A typical case of swollen head due to Clostridium novyi type A. (Photograph: Dr Johan van Rooyen)

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When swollen head (dikkop) disease rears its ugly head in a sheep or goat flock, it is usually a painful experience for both the animal and its owner. Stockfarm approached Dr Mari-Louise Nel, a veterinarian at CapeCross Veterinary Services in Cradock, to find out more about this Clostridium novyi bacterium-causing disease.

We also asked Dr Johan van Rooyen from Steynsburg Animal Hospital to provide some information that will help readers distinguish between the different forms and conditions of swollen head in sheep and goats (Table 1).

Head-butting rams

Sheep and goat rams are more susceptible to swollen head disease due to young rams’ tendency to fight one another. Dr Nel says this routinely leads to head wounds around the base of the horn, leaving the animal exposed to a bacterial infection caused by Clostridium novyi type A.

“This may cause severe swelling on the ram’s head,” she says, “which can descend into the animal’s neck and chest. At times a watery discharge seeping from the head wounds is also noticeable. Sick animals are listless and have little to no appetite, leading to weight loss and decreased production. Animals can even succumb in severe cases.”

Bacterial swollen head disease caused by inflamed head injuries usually occurs due to fighting among rams. Similar clinical symptoms, with severe swelling of the head, can also be attributed to the ingestion of poisonous plants such as ganskweek (or gansbossie) or Devil’s Thorn (duwweltjies), or even snake bites (Table 1). It is also possible to confuse swollen head and bottle jaw, which is associated with wireworm and liver fluke, when the swelling descends to the throat.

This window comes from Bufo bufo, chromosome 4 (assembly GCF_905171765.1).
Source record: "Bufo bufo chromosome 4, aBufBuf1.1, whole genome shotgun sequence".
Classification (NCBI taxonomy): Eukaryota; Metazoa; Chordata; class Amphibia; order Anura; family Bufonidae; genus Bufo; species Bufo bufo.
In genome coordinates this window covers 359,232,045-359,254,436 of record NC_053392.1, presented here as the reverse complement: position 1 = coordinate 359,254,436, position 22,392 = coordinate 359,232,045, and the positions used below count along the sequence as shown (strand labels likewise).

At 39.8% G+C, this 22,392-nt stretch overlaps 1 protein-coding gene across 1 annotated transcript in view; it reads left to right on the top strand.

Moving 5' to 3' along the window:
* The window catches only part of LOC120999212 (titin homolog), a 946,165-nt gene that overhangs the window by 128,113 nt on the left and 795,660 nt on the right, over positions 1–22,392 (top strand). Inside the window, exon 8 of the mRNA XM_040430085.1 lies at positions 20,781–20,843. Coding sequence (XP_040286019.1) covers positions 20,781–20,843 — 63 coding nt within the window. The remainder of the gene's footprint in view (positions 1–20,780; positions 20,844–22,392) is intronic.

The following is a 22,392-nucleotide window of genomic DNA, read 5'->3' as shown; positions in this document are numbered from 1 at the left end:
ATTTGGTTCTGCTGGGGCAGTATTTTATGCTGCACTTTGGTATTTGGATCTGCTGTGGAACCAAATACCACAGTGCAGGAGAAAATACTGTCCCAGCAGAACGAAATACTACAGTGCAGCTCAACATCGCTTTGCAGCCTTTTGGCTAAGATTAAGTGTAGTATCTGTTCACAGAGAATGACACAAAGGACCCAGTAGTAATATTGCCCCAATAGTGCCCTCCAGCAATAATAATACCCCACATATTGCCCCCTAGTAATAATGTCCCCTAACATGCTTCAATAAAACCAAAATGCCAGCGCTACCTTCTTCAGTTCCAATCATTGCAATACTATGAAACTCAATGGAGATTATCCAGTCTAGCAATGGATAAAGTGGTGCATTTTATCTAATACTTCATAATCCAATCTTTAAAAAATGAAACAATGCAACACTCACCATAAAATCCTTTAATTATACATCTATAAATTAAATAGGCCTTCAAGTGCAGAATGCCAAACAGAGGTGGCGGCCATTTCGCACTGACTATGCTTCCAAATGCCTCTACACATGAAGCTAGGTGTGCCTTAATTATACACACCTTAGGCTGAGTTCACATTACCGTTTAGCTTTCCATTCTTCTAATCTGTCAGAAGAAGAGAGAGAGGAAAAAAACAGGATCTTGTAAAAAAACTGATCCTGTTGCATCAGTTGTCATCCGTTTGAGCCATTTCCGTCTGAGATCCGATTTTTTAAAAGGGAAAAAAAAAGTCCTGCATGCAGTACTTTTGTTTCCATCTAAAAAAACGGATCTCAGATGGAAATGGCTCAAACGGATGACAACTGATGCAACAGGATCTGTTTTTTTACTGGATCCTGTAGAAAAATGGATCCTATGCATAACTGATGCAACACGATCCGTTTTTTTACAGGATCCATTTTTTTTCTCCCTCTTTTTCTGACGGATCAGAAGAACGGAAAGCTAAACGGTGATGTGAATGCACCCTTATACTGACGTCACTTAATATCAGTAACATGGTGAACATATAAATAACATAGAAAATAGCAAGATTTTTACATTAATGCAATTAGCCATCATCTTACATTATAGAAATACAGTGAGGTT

Table 1: Different conditions of swollen head in sheep and goats, and guidelines for treatment and prevention. (Source: Dr Johan van Rooyen)

Treatment and prevention

Bacterial swollen head disease can be treated to some extent, but according to Dr Nel, prevention is better than cure. “When it comes to treating the disease, your veterinarian will usually recommend penicillin and an anti-inflammatory agent. If the animal refuses to feed, giving meal or chopped lucerne, as well as keeping the animal sheltered from the sun and elements, will help.”

Swollen head as a result of plant poisoning. (Photograph: Dr Johan van Rooyen)

Preventing swollen head disease by administering a vaccine specifically developed for it is very effective. When sheep are first immunised, they receive two injections three to four weeks apart, after which they are immunised once a year, says Dr Nel.

Rams are normally immunised for the first time at the age of six months and then annually prior to the breeding season.” She says this is because rams can be quite combative during this time and the vaccine helps prevent swollen head caused by injuries. “The remaining sheep are immunised three to four weeks before being shorn.”

Bottle jaw due to wireworm or a protein deficiency. (Photograph: Dr Johan van Rooyen)

Other preventative measures could also be put in place, she says. This includes studying the social structure of the rams and separating the more dominant ones from the others. The camps in which rams are kept can be too small at times, leading to head butting and subsequent swollen head disease.

For more information, contact Dr Mari-Louise Nel on 048 881 0197 or cradock@capecross.co.za, or Dr Johan van Rooyen on 087 551 2783 or veearts.sdh@nokwi.co.za.

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